Japan-Philippines Economic Partnership Agreement or JPEPA has been ratified by the Senate last week in spite of the many opposition and disgusto about it since it started in the lower house plenary. JPEPA boasts to help the ailing economic relationship with Japan heal its wounds.
Senators approving the treaty believed JPEPA needs to be ratified, otherwise, Japanese foreign direct investment and earnings from Philippine exports to Japan may go to other Southeast Asian countries where Japan has economic partnership agreements.
But why is there a lot of opposition to this so-called economic treaty?
Concerned groups and oppositors have expressed their concerns on the treaty even before this came to the Senate for debate. The contention is that it is unconstitutional since it violates the protectionist provisions in the Constitution. And the group that will be affected are Filipino nurses who wants to work in Japan.
The detractors believed that this same treaty will also become a “template” for other developed countries to exploit our OFWs particularly Pinoy nurses in exchange for economic and trade exchanges. And you know that we reported earlier that even the Philippine Nurses Association (PNA) supports the call to junk the JPEPA during the legislative deliberation.
The impact is debilitating for most of our ordinary countrymen seeking healthcare-related jobs in Japan. For nurses, they will first work and get paid as trainees while preparing for the nursing licensure exam in the Japanese language. If they fail to pass the exam within a three-year period, they will have to return to the Philippines.
The treaty compromises Filipino nurses’ labor standards, job security, migrant and labor rights, benefits and wages, and other protection for healthcare workers and caregivers. Many believe that the trade agreement’s provision on labor services would compromise Filipino health workers and put them in a very vulnerable position.
16 Philippine senators voted in favor of the Treaty which is described to be as “onerous trade agreement.” Only four senators voted against the JPEPA.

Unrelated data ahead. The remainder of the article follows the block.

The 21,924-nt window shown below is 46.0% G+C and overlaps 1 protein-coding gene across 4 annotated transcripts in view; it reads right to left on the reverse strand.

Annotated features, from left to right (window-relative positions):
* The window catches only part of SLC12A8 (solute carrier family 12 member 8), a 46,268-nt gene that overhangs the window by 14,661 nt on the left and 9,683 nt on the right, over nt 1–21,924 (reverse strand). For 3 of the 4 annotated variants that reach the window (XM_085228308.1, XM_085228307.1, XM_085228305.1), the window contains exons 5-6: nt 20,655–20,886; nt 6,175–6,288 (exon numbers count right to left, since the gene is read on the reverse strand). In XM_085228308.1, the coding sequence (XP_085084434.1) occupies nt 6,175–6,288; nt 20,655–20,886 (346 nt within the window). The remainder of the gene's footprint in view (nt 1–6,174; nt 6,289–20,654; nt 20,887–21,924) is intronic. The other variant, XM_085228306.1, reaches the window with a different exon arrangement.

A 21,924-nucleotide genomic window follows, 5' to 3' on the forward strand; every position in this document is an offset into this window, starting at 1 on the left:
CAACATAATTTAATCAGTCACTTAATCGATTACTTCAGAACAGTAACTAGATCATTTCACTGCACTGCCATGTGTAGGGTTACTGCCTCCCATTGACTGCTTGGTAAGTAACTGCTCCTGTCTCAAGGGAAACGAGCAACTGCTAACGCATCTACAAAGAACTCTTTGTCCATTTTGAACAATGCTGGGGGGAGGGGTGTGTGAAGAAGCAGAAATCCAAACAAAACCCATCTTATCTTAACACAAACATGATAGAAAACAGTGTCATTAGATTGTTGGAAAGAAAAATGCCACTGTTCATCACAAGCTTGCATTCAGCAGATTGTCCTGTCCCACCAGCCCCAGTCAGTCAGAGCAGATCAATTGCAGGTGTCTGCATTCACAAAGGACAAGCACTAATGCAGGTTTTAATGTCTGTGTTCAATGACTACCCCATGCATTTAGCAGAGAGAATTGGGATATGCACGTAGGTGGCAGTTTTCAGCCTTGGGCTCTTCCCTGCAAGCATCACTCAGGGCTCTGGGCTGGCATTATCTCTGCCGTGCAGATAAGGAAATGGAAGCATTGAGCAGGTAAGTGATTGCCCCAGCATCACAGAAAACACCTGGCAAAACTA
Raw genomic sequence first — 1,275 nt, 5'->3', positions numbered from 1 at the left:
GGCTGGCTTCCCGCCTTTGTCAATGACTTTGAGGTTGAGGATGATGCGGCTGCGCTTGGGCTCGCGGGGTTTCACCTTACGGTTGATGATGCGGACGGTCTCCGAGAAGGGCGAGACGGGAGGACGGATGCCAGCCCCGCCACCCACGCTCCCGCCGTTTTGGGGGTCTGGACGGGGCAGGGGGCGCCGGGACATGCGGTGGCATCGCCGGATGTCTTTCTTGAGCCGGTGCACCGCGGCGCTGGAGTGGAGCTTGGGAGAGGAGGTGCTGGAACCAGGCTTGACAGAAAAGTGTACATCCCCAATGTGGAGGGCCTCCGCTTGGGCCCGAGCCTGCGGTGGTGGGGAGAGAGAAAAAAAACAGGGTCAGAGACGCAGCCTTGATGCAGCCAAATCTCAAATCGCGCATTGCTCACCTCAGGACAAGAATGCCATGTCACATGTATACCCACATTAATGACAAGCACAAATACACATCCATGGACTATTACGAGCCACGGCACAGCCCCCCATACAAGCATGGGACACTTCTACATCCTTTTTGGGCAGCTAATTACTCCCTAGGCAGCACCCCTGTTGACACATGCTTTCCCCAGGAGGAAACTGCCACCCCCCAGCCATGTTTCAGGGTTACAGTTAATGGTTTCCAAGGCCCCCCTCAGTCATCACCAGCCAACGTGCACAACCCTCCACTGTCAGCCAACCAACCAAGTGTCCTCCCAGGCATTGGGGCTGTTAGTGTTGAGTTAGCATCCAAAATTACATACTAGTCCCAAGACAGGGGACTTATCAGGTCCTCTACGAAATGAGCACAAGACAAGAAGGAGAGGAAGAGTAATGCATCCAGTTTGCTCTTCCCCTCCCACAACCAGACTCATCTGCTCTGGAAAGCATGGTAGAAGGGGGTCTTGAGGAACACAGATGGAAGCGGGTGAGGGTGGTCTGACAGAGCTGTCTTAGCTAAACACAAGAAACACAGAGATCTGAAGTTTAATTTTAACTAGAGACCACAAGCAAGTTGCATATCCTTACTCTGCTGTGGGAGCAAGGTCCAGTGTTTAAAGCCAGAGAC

The Philippine Consulate at Tel Aviv in Israel has warned the public that there is no such requirement for Pinoy nurses in the land of the Holy.
This announcement came after reports that certain recruitment agencies have been luring the job-hungry Pinoy nurses who are now stranded in the Philippines ready to work abroad. The embassy has denied reports of employment opportunities at a certain Jordan Valley Medical Center.
The Philippine government has already made some information awareness to thwart any attempt to recruit our Filipino nurses to Israel.
You have been warned.
Japan, known to be very stringent in their immigration laws, has finally succumbed to the needs of its aging population and admitted to the world they need the help of their Asian neighbors to take care of their old and sick population.
These Indonesian nurses are part of the 1,000 strong contingent slated to go to Japan within the next 2 years after the free trade pact took effect between the two countries on July 1. These Indonesian nurses are expected to work full time in hospitals and nursing-care facilities. They are expected to be trained for six months to learn the Japanese language before starting to work as nurses.
In a recent interview with PNA President Dr. Leah Samaco-Paquiz, such decline in demand for Filipino nurses is brought about by several factors which includes the changes in policy in destination countries, the oversupply situation and quality problems and doubts on Pinoy nurses.
The United States and United Kingdom are major destination for Filipino nurses in the past but these 2 countries are now closing their doors slowly to our nurses. The US Visa retrogression and the UK Policy change on immigrants are to be blamed for this issue. These countries will soon prefer to hire local nurses rather than recruit from overseas like the Philippines.
It’s a sad news for all nursing students out there who are still hopeful to leave the country as soon as they pass the local board and other series of tests in the nursing profession. This would have a very debilitating impact on the local nursing profession very soon if these nurses can’t go anywhere then the where will these future nursing graduates work?